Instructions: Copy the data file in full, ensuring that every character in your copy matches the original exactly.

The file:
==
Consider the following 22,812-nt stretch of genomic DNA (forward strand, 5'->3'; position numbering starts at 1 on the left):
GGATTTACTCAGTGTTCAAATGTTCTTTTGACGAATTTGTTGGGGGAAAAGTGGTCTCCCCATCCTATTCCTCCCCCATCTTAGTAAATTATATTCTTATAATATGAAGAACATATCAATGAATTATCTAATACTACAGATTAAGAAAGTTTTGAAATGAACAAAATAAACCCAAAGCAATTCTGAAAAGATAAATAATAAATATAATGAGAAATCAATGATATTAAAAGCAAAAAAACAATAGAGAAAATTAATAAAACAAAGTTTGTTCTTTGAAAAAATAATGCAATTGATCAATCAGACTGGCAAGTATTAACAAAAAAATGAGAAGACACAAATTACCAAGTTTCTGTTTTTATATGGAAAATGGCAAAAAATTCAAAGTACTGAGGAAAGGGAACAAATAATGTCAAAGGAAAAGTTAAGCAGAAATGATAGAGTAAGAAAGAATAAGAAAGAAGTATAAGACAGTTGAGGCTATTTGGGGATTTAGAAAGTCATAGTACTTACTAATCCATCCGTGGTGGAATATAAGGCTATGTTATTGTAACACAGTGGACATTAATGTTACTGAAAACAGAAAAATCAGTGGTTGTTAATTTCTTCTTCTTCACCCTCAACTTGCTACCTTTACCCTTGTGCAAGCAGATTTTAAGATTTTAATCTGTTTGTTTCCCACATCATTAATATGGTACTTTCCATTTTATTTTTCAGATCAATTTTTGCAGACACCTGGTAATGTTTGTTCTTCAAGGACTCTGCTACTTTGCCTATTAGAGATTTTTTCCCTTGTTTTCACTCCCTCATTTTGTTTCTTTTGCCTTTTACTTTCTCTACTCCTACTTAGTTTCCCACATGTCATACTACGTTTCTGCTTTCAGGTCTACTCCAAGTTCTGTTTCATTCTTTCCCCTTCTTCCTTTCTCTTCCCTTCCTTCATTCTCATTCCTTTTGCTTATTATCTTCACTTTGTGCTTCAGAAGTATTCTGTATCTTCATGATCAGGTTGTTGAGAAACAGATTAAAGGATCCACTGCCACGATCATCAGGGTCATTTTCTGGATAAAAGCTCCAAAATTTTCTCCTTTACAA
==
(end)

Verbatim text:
Consider the following 22,812-nt stretch of genomic DNA (forward strand, 5'->3'; position numbering starts at 1 on the left):
GGATTTACTCAGTGTTCAAATGTTCTTTTGACGAATTTGTTGGGGGAAAAGTGGTCTCCCCATCCTATTCCTCCCCCATCTTAGTAAATTATATTCTTATAATATGAAGAACATATCAATGAATTATCTAATACTACAGATTAAGAAAGTTTTGAAATGAACAAAATAAACCCAAAGCAATTCTGAAAAGATAAATAATAAATATAATGAGAAATCAATGATATTAAAAGCAAAAAAACAATAGAGAAAATTAATAAAACAAAGTTTGTTCTTTGAAAAAATAATGCAATTGATCAATCAGACTGGCAAGTATTAACAAAAAAATGAGAAGACACAAATTACCAAGTTTCTGTTTTTATATGGAAAATGGCAAAAAATTCAAAGTACTGAGGAAAGGGAACAAATAATGTCAAAGGAAAAGTTAAGCAGAAATGATAGAGTAAGAAAGAATAAGAAAGAAGTATAAGACAGTTGAGGCTATTTGGGGATTTAGAAAGTCATAGTACTTACTAATCCATCCGTGGTGGAATATAAGGCTATGTTATTGTAACACAGTGGACATTAATGTTACTGAAAACAGAAAAATCAGTGGTTGTTAATTTCTTCTTCTTCACCCTCAACTTGCTACCTTTACCCTTGTGCAAGCAGATTTTAAGATTTTAATCTGTTTGTTTCCCACATCATTAATATGGTACTTTCCATTTTATTTTTCAGATCAATTTTTGCAGACACCTGGTAATGTTTGTTCTTCAAGGACTCTGCTACTTTGCCTATTAGAGATTTTTTCCCTTGTTTTCACTCCCTCATTTTGTTTCTTTTGCCTTTTACTTTCTCTACTCCTACTTAGTTTCCCACATGTCATACTACGTTTCTGCTTTCAGGTCTACTCCAAGTTCTGTTTCATTCTTTCCCCTTCTTCCTTTCTCTTCCCTTCCTTCATTCTCATTCCTTTTGCTTATTATCTTCACTTTGTGCTTCAGAAGTATTCTGTATCTTCATGATCAGGTTGTTGAGAAACAGATTAAAGGATCCACTGCCACGATCATCAGGGTCATTTTCTGGATAAAAGCTCCAAAATTTTCTCCTTTACAA